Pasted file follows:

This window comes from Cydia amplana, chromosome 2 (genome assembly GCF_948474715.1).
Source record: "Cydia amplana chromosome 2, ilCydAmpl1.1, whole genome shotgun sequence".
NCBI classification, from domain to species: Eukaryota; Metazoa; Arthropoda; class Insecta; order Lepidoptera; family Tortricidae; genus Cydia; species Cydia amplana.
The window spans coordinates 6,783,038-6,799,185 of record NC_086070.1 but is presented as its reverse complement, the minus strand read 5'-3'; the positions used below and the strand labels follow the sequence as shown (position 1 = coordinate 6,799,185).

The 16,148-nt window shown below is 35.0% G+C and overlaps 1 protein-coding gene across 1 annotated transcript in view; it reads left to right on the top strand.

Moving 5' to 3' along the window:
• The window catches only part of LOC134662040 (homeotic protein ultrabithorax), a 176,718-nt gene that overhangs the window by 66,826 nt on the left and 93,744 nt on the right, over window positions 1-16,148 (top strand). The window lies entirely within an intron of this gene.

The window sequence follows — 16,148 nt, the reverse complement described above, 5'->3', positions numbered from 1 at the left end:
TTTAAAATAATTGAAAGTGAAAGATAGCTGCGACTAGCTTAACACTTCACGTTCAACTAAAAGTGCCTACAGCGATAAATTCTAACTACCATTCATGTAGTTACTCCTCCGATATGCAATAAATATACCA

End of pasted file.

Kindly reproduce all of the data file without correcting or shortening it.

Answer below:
This window comes from Cydia amplana, chromosome 2 (genome assembly GCF_948474715.1).
Source record: "Cydia amplana chromosome 2, ilCydAmpl1.1, whole genome shotgun sequence".
NCBI classification, from domain to species: Eukaryota; Metazoa; Arthropoda; class Insecta; order Lepidoptera; family Tortricidae; genus Cydia; species Cydia amplana.
The window spans coordinates 6,783,038-6,799,185 of record NC_086070.1 but is presented as its reverse complement, the minus strand read 5'-3'; the positions used below and the strand labels follow the sequence as shown (position 1 = coordinate 6,799,185).

The 16,148-nt window shown below is 35.0% G+C and overlaps 1 protein-coding gene across 1 annotated transcript in view; it reads left to right on the top strand.

Moving 5' to 3' along the window:
• The window catches only part of LOC134662040 (homeotic protein ultrabithorax), a 176,718-nt gene that overhangs the window by 66,826 nt on the left and 93,744 nt on the right, over window positions 1-16,148 (top strand). The window lies entirely within an intron of this gene.

The window sequence follows — 16,148 nt, the reverse complement described above, 5'->3', positions numbered from 1 at the left end:
TTTAAAATAATTGAAAGTGAAAGATAGCTGCGACTAGCTTAACACTTCACGTTCAACTAAAAGTGCCTACAGCGATAAATTCTAACTACCATTCATGTAGTTACTCCTCCGATATGCAATAAATATACCA